July 14, 2013 - The Eighth Sunday After Pentecost

The Rev. Elizabeth A. B. Tesi
Sermon, July 14, 2013
Luke 10:25-27

I think I have figured out what bothers me about the story of the Good Samaritan. You see, over the years, I have figured out that I might be a little… shall we say… tightly wound. I like to say I’m not a control freak, but the fact that I need to state that is perhaps a hint, itself. The Good Samaritan is a story all about releasing control. 
In those long ago days when everyone traveled at the speed of walking, travelers were an easy target for robbers. Smart travelers went about in groups, sometimes with hired help to hopefully do more damage to the robbers than the robbers could do to you. Clearly, the injured man was not a smart man. He did not travel in groups. He made himself vulnerable. He was jumped, robbed, stripped, and left for dead. 

I wonder how he must have felt, lying there in that ditch. Many people who write “view from the ditch” stories dwell on his pain and his hope for rescued. But honestly, I wonder if he was embarrassed. I bet we have all been the injured man at some point. All of us, sometime in our life, have done something stupid and gotten ourselves in deep trouble. All of us have needed help. And pretty much none of us want to admit that we need help. Here at St. Mary’s, one of the greatest challenges with the Meals in Motion ministry is getting folks to accept the help of free dinners. Most of the time, people turn down the initial offer of a meal. They could have two broken arms and two broken legs, and they’ll still say, “No, thank you, really, I’m fine!” It usually takes two asks before we can convince the person that they are truly worthy of this help. From the ditch, we are so embarrassed that we got ourselves into trouble to begin with. It feels good to think about having compassion on another person. But it is so much more challenging to be compassionate towards ourselves.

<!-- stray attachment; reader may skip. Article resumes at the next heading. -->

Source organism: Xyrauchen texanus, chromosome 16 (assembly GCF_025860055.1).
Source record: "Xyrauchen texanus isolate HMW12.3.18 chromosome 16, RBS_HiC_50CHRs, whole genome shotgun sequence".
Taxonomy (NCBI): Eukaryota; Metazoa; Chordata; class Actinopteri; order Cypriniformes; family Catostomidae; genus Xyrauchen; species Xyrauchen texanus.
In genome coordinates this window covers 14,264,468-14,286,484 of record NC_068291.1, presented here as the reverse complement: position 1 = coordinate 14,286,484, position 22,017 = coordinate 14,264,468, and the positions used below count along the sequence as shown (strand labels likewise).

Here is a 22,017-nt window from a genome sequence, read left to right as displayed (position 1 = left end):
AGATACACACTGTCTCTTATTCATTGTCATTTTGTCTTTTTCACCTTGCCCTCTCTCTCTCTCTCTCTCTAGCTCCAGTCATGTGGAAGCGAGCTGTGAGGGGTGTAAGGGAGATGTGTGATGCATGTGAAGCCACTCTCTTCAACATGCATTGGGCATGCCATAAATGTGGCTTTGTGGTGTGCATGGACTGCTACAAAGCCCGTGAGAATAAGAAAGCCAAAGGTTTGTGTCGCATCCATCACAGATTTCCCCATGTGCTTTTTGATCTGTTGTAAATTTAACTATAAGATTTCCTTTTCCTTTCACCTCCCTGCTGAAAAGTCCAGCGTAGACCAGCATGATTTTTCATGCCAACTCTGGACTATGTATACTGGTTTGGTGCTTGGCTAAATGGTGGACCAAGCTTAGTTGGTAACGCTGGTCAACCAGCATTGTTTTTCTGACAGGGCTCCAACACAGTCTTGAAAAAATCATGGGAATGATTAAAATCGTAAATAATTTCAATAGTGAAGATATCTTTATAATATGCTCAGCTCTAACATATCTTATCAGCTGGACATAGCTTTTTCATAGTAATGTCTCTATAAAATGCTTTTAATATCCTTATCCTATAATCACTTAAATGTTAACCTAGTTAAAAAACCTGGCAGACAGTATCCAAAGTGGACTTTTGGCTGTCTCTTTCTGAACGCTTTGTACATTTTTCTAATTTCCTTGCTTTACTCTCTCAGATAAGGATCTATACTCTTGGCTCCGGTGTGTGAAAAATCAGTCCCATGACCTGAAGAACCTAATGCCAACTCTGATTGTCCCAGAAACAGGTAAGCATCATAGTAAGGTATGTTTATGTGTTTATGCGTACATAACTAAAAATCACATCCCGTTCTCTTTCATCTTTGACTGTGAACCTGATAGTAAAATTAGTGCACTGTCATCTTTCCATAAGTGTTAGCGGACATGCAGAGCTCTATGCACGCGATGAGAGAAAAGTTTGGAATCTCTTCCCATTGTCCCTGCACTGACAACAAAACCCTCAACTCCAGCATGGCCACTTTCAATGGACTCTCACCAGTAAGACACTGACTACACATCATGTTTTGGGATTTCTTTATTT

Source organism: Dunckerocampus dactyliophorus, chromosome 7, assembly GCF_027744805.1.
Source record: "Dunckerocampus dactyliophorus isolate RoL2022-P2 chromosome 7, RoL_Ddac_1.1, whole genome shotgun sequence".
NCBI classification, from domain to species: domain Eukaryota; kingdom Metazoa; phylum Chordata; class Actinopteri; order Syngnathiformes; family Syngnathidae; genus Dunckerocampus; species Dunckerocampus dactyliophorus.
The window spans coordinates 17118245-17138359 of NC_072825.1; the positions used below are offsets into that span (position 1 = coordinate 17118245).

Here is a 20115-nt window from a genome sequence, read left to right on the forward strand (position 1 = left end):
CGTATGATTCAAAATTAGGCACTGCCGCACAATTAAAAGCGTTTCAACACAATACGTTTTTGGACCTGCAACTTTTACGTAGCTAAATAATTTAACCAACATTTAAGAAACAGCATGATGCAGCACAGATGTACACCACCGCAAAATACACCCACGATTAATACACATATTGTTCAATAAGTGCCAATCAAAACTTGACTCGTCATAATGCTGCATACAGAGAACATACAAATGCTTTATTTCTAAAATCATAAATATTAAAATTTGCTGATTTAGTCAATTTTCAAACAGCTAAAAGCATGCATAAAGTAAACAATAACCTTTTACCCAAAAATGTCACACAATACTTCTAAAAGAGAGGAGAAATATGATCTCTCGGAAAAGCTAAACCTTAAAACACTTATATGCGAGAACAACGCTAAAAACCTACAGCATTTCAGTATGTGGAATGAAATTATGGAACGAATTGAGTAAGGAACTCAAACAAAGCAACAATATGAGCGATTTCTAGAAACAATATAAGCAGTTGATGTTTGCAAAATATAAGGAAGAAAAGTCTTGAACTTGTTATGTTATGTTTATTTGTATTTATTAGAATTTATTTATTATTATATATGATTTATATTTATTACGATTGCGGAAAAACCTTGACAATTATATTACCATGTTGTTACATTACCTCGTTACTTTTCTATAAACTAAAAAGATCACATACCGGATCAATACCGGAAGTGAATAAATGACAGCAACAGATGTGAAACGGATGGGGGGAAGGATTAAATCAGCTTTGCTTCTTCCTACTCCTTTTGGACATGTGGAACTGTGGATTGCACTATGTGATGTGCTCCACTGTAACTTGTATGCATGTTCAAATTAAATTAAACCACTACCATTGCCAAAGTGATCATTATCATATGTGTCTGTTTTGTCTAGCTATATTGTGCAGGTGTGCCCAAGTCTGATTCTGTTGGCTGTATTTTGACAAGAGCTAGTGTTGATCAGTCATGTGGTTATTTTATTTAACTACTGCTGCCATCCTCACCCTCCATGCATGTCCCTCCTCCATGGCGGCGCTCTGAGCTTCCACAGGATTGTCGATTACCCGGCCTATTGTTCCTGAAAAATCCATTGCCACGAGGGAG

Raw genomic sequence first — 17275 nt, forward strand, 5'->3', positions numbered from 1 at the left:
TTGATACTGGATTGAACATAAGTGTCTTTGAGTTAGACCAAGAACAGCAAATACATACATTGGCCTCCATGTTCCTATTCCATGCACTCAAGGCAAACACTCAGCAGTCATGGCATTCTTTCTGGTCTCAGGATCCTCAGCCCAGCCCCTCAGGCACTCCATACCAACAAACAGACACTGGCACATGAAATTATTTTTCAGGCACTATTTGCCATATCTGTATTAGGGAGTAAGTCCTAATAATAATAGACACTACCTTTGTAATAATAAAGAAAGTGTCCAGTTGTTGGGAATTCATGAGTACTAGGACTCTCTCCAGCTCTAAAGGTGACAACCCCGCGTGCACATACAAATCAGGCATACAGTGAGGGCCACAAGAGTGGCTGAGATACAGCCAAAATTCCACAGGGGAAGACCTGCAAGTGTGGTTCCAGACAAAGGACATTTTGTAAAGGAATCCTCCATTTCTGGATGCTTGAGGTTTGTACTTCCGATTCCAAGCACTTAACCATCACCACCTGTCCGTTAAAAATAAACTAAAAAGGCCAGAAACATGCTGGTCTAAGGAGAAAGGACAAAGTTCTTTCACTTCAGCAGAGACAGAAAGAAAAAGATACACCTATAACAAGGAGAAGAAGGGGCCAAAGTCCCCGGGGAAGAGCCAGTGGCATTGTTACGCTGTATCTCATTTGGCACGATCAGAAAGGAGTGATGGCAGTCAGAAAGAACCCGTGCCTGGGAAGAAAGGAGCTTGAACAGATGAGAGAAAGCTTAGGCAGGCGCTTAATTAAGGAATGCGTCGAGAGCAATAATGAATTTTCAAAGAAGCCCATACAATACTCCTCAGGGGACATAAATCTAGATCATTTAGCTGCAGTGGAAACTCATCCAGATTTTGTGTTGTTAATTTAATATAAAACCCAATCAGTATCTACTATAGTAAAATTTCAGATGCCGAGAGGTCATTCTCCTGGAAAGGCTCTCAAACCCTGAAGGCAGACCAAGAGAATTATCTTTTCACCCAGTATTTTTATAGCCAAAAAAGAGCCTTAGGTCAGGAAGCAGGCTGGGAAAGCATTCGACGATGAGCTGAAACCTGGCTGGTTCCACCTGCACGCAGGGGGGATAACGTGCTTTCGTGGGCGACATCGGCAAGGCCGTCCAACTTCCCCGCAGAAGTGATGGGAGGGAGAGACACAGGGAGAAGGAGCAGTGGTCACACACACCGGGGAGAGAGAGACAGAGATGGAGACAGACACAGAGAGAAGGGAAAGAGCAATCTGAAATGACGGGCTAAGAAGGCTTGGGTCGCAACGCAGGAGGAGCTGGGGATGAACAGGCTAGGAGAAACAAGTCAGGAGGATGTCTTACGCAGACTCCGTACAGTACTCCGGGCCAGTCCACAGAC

Jesus challenges us to believe that we are worthy of rescue. When we screw up, we often think we can, or should, fix the problem on our own. Jesus offers up the idea that accepting help is holy.